Host Michel Martin discusses trends at this year's auto expo in the Motor City, and what U.S. automakers are doing to capture another year of double-digit profits. She speaks with NPR Business Reporter Sonari Glinton and Michelle Krebs of Edmonds.com, a car industry tracking site.
Metal detectors just don't cut it when it comes to keeping shards of bone or plastic and other nasty stuff out of food. Enter the X-ray. Costco and other big retailers now require food processors to X-ray food to screen for foreign objects. The process is more automated than airport baggage screening.
There's no better way to build a team than to start a band, say the executives of one telecom firm who met while playing music. Soon, their employees will play against each other in a companywide battle of the bands. The only rule is they have to pick an instrument they don't already know how to play.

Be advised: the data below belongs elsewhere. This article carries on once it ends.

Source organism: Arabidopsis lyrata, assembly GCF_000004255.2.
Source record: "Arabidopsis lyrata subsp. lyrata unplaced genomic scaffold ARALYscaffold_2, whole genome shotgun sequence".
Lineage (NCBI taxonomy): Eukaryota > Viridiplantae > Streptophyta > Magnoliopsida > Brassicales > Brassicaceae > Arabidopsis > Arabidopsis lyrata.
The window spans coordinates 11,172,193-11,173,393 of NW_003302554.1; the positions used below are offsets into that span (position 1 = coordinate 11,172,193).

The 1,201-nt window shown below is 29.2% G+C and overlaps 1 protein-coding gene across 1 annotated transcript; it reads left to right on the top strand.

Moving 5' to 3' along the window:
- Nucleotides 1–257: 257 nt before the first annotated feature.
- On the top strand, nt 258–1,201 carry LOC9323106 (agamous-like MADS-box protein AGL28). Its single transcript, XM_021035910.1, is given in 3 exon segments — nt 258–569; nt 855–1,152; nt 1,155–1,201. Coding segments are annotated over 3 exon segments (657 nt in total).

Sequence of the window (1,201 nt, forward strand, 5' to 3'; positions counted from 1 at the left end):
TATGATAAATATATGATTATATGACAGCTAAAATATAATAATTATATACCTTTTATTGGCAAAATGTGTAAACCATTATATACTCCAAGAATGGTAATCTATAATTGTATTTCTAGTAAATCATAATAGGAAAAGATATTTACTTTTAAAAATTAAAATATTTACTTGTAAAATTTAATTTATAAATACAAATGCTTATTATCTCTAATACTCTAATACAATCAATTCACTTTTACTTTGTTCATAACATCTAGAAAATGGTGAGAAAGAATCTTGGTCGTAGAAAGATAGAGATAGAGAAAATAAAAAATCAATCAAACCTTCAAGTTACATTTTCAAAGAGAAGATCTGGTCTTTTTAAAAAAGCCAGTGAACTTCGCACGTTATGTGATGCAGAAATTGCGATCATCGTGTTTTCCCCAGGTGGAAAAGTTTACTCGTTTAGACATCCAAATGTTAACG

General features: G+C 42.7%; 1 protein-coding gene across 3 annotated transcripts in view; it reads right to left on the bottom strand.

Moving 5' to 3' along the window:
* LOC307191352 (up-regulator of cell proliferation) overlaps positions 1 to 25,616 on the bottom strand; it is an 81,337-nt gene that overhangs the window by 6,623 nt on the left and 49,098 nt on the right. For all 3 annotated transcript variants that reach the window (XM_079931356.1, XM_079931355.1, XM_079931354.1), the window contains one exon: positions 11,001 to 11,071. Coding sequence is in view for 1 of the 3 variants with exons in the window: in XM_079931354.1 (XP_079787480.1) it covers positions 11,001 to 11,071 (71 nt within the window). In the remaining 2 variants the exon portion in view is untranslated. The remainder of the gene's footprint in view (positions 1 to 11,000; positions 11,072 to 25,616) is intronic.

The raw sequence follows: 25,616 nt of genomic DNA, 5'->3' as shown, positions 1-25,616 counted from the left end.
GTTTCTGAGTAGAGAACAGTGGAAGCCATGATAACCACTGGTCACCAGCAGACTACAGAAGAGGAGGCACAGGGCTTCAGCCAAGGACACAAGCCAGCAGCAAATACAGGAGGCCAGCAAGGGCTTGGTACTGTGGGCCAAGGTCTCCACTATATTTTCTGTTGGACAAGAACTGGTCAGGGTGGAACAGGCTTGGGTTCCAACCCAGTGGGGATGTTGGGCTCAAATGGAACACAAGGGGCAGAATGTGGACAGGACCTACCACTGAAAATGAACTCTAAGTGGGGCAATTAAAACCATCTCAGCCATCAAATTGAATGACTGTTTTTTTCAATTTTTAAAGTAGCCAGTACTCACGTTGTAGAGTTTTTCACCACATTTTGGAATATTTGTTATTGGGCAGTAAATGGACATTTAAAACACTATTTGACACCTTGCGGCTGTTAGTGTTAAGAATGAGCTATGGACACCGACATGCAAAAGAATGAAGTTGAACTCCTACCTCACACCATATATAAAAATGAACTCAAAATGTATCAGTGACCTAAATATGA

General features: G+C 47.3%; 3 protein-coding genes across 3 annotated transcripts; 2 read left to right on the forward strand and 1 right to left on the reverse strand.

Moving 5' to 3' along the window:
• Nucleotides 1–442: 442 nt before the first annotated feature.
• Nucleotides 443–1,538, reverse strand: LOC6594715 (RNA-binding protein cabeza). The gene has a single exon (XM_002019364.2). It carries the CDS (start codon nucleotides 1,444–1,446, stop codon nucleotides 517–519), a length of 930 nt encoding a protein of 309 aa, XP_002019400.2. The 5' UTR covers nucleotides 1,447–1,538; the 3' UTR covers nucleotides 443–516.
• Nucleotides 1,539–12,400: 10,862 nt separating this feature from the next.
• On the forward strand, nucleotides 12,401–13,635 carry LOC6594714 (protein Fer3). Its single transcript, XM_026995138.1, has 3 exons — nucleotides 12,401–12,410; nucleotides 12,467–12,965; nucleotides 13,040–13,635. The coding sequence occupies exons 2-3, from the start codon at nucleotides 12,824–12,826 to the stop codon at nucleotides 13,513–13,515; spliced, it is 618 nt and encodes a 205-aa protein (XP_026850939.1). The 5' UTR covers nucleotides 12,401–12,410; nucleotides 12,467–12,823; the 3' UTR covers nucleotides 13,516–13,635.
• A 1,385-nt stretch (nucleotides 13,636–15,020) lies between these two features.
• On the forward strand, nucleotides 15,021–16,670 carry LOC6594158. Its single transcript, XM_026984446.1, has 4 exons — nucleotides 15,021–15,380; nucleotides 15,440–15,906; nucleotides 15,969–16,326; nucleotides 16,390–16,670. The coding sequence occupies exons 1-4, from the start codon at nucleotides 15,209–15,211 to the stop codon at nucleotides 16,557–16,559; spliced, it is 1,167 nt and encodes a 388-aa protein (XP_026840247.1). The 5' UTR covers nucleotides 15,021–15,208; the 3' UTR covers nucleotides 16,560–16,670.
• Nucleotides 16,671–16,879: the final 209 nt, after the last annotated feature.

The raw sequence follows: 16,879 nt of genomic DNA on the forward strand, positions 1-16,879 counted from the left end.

The founders of Google, Facebook and Twitter are all male. Only 4 percent of one high-profile tech incubator's grants went to groups with a female founder. But the leader of a new startup accelerator for women says, "That next visionary is ... going to be wearing a skirt and a great pair of shoes."
Thousands of companies converge on the massive Consumer Electronics Show in Las Vegas, hoping to snag some attention for their gadgets. This year, many of them are promoting new ways to watch TV or access information on the cloud. One notable change this year: It's Microsoft's swan song at CES. Audie Cornish talks to NPR's Steve Henn.
If you Google Rick Santorum, one of the top returns is a scatological sexual reference. It was created back in 2003, when writer Dan Savage asked his readers to make up something disgusting and sexual to link to Santorum. It was a response to Santorum's rhetoric against gay marriage.
When you give to WAMU, your tax-deductible membership gift helps make possible award-winning programs such as Morning Edition, All Things Considered, The Diane Rehm Show, The Kojo Nnamdi Show, and other favorites.